Both Pilate and Herod were Roman rulers over Jewish regions. One might think that powerful government rulers would be able to withstand the pressure of public opinion, but often that is not the case. In these two instances, the pressure of others’ opinions constrained Pilate’s and Herod’s decisions and actions. They were influenced to make fatal errors of judgment.

Today many Christians suffer from the Pilate Syndrome: wishing to satisfy the crowd. They embrace secular ideas in distinct contradiction with Biblical truth. Many “progressive” Christians support politically correct cultural trends which directly violate the moral teachings of the Bible. Often the motivation is to harmonize with their peers — the Pilate Syndrome. They care more about what their friends think than what Jesus thinks. They listen to ideas around them and veer away from Scriptural truth.

The Pilate Syndrome is frequently apparent on social media. Rarely does one see people asking, “What does the Scripture say about . . .?” Instead, people tend to ask, “What does everyone think about . . .?” Even on issues outside the purview of Scripture, people want to know what others think rather than making up their own minds.

Society is badly confused on issues like origins, salvation, abortion, purity, sexual fulfillment, gender, and marriage. Christians should not be confused, as the Bible is crystal clear. These are not complicated issues. The Great Creator has spoken clearly. Christians should be faithful to their Lord, not to culture and social pressures.

The Apostle Paul expresses it this way:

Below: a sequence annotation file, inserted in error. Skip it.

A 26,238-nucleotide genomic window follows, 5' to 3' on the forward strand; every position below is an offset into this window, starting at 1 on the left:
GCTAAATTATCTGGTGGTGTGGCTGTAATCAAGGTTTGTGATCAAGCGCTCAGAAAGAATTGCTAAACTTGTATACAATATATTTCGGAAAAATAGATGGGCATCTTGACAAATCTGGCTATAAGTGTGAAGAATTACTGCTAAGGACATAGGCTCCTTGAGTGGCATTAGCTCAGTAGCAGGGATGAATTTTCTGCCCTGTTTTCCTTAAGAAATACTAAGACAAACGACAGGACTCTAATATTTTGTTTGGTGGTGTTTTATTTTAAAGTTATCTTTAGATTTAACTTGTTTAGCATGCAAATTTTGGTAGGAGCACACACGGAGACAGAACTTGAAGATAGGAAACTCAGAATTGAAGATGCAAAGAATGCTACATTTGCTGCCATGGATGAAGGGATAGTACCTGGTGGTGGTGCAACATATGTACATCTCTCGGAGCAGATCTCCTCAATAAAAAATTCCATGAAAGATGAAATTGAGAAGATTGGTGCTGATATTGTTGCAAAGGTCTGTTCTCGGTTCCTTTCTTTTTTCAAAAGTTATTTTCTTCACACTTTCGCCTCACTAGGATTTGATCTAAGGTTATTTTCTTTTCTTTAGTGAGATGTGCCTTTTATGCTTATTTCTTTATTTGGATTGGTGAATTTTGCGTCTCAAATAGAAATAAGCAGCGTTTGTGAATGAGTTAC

See to it that no one takes you captive through philosophy and empty deception, according to the tradition of men, according to the elementary principles of the world, rather than according to Christ. (Colossians 2:8)

Jesus Himself gave the key to avoiding deception:
If you abide in My Word, then you are truly disciples of Mine; and you shall know the truth, and the truth shall make you free.” (John 8:31-32)

The Great Creator calls believers to stand strong with courage and conviction for Biblical truth. Resist cultural pressure. Speak and live truth with clarity, wisdom, and grace. Resist the Pilate Syndrome.

Questions to Ponder

1. What are some examples of the Pilate Syndrome you’re familiar with today?
2. What pressure will you encounter some day soon? How can you plan ahead to stand firm on Biblical truth and not exhibit the Pilate Syndrome when the pressure hits?

Share your thoughts on these questions in the comments below. It could encourage or help another reader.

For Christ and His Kingdom. Soli Deo Gloria. Alere Flammam Veritatis.

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©William T. Pelletier, Ph.D.
“contending earnestly for the faith”
“destroying speculations against the knowledge of God”
“for the defense of the gospel”
(Jude 1:3; 2 Cor 10:5; Phil 1:16)
Wednesday August 18, 2021 A.D.

Do not let kindness and truth leave you. Bind them around your neck. Write them on the tablet of your heart. (Proverbs 3:3)